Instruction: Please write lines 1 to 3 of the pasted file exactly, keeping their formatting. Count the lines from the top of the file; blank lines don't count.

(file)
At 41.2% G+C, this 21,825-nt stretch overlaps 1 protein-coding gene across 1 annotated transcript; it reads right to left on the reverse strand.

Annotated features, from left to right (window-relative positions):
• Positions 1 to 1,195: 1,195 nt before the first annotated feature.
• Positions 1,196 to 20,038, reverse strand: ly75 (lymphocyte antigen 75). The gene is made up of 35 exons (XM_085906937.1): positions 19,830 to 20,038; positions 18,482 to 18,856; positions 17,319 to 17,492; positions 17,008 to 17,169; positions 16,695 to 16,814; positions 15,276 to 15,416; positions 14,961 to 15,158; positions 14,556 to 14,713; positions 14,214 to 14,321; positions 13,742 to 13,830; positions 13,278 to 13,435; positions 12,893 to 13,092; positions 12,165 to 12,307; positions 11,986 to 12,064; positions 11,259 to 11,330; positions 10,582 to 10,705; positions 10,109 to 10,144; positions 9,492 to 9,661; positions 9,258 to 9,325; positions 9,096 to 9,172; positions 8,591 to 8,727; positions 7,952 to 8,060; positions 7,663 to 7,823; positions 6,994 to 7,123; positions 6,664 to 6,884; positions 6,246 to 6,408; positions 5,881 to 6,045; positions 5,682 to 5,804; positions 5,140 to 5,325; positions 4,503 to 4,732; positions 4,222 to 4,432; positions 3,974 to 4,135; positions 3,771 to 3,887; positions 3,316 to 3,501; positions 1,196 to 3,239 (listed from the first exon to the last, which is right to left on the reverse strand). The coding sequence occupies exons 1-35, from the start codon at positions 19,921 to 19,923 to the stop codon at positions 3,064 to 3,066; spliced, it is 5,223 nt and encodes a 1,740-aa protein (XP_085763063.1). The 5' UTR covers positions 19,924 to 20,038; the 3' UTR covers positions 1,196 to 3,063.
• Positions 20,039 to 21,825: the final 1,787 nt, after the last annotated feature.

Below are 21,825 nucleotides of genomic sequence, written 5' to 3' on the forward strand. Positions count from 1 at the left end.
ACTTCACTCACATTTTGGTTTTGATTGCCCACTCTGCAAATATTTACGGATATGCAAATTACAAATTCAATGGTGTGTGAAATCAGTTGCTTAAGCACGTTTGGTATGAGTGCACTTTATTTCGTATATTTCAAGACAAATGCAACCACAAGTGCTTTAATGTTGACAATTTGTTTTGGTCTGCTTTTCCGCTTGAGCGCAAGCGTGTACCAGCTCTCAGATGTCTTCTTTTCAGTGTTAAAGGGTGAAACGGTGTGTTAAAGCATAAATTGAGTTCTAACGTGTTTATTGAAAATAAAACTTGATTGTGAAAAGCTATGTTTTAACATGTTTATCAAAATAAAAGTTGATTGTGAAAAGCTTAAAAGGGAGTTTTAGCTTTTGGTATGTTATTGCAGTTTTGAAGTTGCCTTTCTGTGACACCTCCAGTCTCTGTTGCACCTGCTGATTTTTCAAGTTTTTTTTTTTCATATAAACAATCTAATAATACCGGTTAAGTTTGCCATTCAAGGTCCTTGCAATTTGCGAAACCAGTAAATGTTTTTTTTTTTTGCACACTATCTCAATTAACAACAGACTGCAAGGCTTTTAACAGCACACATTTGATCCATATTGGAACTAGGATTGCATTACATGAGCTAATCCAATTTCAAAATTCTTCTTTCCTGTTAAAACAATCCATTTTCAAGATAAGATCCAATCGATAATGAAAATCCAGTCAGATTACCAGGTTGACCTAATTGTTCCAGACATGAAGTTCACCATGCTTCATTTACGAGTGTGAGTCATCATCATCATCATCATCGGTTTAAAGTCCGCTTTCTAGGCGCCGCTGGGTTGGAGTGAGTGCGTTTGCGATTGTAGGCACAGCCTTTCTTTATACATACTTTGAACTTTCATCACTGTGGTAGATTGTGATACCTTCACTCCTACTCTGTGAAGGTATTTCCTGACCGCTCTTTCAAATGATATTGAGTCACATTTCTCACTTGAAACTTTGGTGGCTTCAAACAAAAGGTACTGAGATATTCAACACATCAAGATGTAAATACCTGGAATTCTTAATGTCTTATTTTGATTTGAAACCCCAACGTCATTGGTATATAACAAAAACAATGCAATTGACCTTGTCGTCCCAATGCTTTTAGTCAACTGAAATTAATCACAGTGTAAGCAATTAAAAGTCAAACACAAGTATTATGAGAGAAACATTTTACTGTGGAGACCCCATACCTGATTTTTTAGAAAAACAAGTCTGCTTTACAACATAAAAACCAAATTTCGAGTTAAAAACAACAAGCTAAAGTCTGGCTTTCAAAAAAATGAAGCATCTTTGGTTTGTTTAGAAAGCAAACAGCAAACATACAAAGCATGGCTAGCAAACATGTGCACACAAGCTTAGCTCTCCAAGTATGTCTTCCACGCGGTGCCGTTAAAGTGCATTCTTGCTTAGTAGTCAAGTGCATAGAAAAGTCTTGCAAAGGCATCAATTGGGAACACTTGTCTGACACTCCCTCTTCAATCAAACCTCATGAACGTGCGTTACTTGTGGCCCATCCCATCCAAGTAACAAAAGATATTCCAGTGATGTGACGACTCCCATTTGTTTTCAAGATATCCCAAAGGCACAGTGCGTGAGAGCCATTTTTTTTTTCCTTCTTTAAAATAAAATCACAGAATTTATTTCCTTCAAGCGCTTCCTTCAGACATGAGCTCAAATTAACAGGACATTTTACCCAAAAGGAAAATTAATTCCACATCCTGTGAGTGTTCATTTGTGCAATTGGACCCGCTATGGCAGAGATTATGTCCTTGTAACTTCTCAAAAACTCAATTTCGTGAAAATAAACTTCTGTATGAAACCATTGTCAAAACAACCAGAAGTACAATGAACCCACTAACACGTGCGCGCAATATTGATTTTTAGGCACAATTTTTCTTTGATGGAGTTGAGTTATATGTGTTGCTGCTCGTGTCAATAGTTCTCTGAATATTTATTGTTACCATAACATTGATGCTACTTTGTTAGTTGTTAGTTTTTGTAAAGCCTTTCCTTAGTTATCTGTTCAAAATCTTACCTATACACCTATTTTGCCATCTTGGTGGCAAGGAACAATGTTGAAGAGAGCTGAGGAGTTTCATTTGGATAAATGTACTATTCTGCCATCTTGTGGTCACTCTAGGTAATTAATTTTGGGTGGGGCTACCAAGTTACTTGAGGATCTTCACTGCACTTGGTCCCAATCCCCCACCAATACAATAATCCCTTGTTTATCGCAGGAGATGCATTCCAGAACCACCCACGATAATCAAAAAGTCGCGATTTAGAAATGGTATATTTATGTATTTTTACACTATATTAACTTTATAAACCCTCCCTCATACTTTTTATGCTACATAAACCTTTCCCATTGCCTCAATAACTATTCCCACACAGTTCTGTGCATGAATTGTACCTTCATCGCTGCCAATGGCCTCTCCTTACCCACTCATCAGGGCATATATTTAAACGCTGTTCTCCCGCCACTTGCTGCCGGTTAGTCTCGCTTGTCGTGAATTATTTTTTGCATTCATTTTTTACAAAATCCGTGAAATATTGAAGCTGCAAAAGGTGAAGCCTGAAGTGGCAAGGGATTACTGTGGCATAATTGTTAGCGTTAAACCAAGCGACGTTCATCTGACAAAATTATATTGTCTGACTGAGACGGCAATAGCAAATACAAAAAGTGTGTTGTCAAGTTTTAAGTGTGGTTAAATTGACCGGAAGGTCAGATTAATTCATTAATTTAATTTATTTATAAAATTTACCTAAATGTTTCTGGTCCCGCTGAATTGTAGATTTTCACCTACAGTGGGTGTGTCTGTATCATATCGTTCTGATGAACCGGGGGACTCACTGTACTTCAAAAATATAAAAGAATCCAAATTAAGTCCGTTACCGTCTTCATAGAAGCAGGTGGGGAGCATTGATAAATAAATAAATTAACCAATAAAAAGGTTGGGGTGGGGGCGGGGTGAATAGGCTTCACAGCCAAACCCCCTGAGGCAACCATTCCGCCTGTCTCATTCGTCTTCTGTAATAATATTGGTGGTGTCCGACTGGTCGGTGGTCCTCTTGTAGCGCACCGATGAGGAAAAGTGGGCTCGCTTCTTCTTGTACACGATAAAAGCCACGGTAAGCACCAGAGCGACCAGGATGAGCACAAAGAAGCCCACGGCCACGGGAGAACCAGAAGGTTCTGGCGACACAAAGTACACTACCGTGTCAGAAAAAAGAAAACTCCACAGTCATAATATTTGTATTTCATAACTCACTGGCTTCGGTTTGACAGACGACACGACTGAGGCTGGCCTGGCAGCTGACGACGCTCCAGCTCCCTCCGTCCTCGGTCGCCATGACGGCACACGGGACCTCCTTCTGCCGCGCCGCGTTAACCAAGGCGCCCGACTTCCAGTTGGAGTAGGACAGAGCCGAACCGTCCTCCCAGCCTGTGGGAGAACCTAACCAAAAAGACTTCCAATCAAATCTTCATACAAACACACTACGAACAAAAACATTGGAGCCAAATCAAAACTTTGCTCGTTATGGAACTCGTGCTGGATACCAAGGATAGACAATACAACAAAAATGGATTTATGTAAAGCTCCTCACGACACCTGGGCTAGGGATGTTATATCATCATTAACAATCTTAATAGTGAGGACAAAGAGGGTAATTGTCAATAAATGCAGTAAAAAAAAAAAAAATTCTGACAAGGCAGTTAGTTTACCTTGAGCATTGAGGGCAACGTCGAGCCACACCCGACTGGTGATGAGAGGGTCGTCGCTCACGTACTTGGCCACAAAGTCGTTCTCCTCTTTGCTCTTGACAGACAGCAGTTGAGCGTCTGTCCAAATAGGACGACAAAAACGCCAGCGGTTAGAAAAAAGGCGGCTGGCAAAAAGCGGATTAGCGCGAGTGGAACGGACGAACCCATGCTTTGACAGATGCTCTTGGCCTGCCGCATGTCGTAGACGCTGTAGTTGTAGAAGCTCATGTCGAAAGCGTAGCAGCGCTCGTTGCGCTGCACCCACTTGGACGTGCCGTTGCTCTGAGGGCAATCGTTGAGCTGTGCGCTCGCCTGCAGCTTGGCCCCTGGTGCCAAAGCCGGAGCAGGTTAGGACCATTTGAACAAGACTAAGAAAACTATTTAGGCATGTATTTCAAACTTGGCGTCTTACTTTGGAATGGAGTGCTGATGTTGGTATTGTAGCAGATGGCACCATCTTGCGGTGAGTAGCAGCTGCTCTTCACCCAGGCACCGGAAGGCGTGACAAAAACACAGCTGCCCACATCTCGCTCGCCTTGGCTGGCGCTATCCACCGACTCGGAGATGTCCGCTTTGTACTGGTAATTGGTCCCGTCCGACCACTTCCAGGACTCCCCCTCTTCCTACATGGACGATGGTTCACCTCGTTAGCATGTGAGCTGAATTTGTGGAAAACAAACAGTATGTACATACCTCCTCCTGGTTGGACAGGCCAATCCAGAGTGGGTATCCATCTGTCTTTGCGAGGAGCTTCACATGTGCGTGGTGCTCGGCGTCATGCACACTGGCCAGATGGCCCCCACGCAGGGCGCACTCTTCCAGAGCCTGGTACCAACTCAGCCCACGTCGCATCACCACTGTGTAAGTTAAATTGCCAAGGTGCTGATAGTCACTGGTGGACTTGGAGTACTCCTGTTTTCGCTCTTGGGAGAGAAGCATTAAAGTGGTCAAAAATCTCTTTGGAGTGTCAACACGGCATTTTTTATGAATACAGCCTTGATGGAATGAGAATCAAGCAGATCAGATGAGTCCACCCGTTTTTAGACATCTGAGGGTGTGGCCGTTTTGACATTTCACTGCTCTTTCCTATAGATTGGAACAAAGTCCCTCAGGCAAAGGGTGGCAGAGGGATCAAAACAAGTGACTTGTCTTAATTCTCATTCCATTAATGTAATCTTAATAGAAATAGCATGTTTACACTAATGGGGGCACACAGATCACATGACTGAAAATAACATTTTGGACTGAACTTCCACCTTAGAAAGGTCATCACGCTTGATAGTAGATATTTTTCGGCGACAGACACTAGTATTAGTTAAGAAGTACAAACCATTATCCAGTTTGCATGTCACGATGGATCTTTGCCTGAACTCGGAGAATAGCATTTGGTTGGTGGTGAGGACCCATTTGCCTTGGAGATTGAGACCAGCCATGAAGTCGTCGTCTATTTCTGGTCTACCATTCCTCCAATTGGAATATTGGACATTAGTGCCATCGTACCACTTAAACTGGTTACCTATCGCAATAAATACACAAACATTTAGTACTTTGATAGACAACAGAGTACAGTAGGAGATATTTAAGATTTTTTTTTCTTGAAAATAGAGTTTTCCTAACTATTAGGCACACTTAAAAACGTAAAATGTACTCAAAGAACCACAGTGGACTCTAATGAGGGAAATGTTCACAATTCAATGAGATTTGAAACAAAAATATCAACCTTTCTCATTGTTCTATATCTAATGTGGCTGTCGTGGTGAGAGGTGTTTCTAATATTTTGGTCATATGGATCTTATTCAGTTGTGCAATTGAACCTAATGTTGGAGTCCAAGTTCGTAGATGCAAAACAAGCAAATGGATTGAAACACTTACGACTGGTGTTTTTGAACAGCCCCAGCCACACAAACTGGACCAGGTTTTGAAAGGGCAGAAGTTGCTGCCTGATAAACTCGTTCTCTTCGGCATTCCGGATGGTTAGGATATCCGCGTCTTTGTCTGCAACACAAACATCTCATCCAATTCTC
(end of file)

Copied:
At 41.2% G+C, this 21,825-nt stretch overlaps 1 protein-coding gene across 1 annotated transcript; it reads right to left on the reverse strand.

Annotated features, from left to right (window-relative positions):
• Positions 1 to 1,195: 1,195 nt before the first annotated feature.